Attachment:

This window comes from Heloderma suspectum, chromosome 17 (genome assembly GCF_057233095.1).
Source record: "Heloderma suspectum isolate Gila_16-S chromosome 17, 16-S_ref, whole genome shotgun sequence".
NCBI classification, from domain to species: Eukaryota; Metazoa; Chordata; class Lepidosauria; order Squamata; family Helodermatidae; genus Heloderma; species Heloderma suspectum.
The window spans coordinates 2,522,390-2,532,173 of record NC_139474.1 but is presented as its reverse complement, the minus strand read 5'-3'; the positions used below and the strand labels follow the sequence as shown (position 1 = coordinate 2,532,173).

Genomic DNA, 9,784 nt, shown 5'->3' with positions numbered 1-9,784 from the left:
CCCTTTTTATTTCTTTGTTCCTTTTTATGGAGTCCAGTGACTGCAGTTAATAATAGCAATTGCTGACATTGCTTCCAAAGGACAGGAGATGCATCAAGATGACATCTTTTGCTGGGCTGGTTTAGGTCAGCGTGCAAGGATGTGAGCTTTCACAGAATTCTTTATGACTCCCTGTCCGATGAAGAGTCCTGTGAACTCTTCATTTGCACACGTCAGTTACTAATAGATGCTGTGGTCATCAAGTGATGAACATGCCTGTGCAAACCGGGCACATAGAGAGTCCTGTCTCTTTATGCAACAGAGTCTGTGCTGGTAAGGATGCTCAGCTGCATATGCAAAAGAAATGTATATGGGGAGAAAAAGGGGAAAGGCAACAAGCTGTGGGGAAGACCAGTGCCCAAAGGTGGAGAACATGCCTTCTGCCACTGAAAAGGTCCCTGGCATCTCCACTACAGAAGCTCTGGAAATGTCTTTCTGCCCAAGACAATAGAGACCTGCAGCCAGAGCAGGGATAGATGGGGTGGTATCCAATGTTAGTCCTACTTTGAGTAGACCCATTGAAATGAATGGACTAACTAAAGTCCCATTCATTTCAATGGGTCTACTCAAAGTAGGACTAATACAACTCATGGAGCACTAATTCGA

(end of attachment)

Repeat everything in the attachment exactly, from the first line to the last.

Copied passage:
This window comes from Heloderma suspectum, chromosome 17 (genome assembly GCF_057233095.1).
Source record: "Heloderma suspectum isolate Gila_16-S chromosome 17, 16-S_ref, whole genome shotgun sequence".
NCBI classification, from domain to species: Eukaryota; Metazoa; Chordata; class Lepidosauria; order Squamata; family Helodermatidae; genus Heloderma; species Heloderma suspectum.
The window spans coordinates 2,522,390-2,532,173 of record NC_139474.1 but is presented as its reverse complement, the minus strand read 5'-3'; the positions used below and the strand labels follow the sequence as shown (position 1 = coordinate 2,532,173).

Genomic DNA, 9,784 nt, shown 5'->3' with positions numbered 1-9,784 from the left:
CCCTTTTTATTTCTTTGTTCCTTTTTATGGAGTCCAGTGACTGCAGTTAATAATAGCAATTGCTGACATTGCTTCCAAAGGACAGGAGATGCATCAAGATGACATCTTTTGCTGGGCTGGTTTAGGTCAGCGTGCAAGGATGTGAGCTTTCACAGAATTCTTTATGACTCCCTGTCCGATGAAGAGTCCTGTGAACTCTTCATTTGCACACGTCAGTTACTAATAGATGCTGTGGTCATCAAGTGATGAACATGCCTGTGCAAACCGGGCACATAGAGAGTCCTGTCTCTTTATGCAACAGAGTCTGTGCTGGTAAGGATGCTCAGCTGCATATGCAAAAGAAATGTATATGGGGAGAAAAAGGGGAAAGGCAACAAGCTGTGGGGAAGACCAGTGCCCAAAGGTGGAGAACATGCCTTCTGCCACTGAAAAGGTCCCTGGCATCTCCACTACAGAAGCTCTGGAAATGTCTTTCTGCCCAAGACAATAGAGACCTGCAGCCAGAGCAGGGATAGATGGGGTGGTATCCAATGTTAGTCCTACTTTGAGTAGACCCATTGAAATGAATGGACTAACTAAAGTCCCATTCATTTCAATGGGTCTACTCAAAGTAGGACTAATACAACTCATGGAGCACTAATTCGA